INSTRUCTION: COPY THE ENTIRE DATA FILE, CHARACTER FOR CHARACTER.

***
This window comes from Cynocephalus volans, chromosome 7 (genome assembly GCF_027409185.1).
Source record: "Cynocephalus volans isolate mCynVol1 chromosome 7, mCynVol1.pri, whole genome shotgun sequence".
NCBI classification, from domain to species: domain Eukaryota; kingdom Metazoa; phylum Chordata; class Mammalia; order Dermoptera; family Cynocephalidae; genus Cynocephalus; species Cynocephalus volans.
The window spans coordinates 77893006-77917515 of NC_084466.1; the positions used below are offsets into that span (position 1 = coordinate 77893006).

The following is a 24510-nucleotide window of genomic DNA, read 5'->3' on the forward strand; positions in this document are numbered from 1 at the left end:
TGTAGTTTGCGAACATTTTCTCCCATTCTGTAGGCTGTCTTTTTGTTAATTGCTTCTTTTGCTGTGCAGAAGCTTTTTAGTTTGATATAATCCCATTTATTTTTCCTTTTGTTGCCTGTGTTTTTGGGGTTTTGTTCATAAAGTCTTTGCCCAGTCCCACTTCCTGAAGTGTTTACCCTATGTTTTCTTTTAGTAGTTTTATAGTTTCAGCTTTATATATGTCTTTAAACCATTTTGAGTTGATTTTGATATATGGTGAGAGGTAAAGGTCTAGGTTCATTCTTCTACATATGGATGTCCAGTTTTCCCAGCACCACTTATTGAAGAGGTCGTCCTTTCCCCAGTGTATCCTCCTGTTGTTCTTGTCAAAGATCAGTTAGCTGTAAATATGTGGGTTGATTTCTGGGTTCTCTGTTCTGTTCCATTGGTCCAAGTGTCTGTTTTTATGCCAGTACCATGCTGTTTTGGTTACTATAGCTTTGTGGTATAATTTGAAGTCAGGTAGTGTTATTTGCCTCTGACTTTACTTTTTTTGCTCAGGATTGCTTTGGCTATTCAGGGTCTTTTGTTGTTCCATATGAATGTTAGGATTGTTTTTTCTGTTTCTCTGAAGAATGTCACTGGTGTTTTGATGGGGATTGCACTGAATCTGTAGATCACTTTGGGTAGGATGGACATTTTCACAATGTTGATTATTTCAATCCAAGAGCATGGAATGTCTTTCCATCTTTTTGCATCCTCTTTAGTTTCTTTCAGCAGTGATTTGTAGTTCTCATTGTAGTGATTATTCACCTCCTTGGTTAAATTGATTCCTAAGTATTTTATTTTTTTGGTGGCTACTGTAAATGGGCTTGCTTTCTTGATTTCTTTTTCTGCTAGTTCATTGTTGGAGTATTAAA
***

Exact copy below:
This window comes from Cynocephalus volans, chromosome 7 (genome assembly GCF_027409185.1).
Source record: "Cynocephalus volans isolate mCynVol1 chromosome 7, mCynVol1.pri, whole genome shotgun sequence".
NCBI classification, from domain to species: domain Eukaryota; kingdom Metazoa; phylum Chordata; class Mammalia; order Dermoptera; family Cynocephalidae; genus Cynocephalus; species Cynocephalus volans.
The window spans coordinates 77893006-77917515 of NC_084466.1; the positions used below are offsets into that span (position 1 = coordinate 77893006).

The following is a 24510-nucleotide window of genomic DNA, read 5'->3' on the forward strand; positions in this document are numbered from 1 at the left end:
TGTAGTTTGCGAACATTTTCTCCCATTCTGTAGGCTGTCTTTTTGTTAATTGCTTCTTTTGCTGTGCAGAAGCTTTTTAGTTTGATATAATCCCATTTATTTTTCCTTTTGTTGCCTGTGTTTTTGGGGTTTTGTTCATAAAGTCTTTGCCCAGTCCCACTTCCTGAAGTGTTTACCCTATGTTTTCTTTTAGTAGTTTTATAGTTTCAGCTTTATATATGTCTTTAAACCATTTTGAGTTGATTTTGATATATGGTGAGAGGTAAAGGTCTAGGTTCATTCTTCTACATATGGATGTCCAGTTTTCCCAGCACCACTTATTGAAGAGGTCGTCCTTTCCCCAGTGTATCCTCCTGTTGTTCTTGTCAAAGATCAGTTAGCTGTAAATATGTGGGTTGATTTCTGGGTTCTCTGTTCTGTTCCATTGGTCCAAGTGTCTGTTTTTATGCCAGTACCATGCTGTTTTGGTTACTATAGCTTTGTGGTATAATTTGAAGTCAGGTAGTGTTATTTGCCTCTGACTTTACTTTTTTTGCTCAGGATTGCTTTGGCTATTCAGGGTCTTTTGTTGTTCCATATGAATGTTAGGATTGTTTTTTCTGTTTCTCTGAAGAATGTCACTGGTGTTTTGATGGGGATTGCACTGAATCTGTAGATCACTTTGGGTAGGATGGACATTTTCACAATGTTGATTATTTCAATCCAAGAGCATGGAATGTCTTTCCATCTTTTTGCATCCTCTTTAGTTTCTTTCAGCAGTGATTTGTAGTTCTCATTGTAGTGATTATTCACCTCCTTGGTTAAATTGATTCCTAAGTATTTTATTTTTTTGGTGGCTACTGTAAATGGGCTTGCTTTCTTGATTTCTTTTTCTGCTAGTTCATTGTTGGAGTATTAAA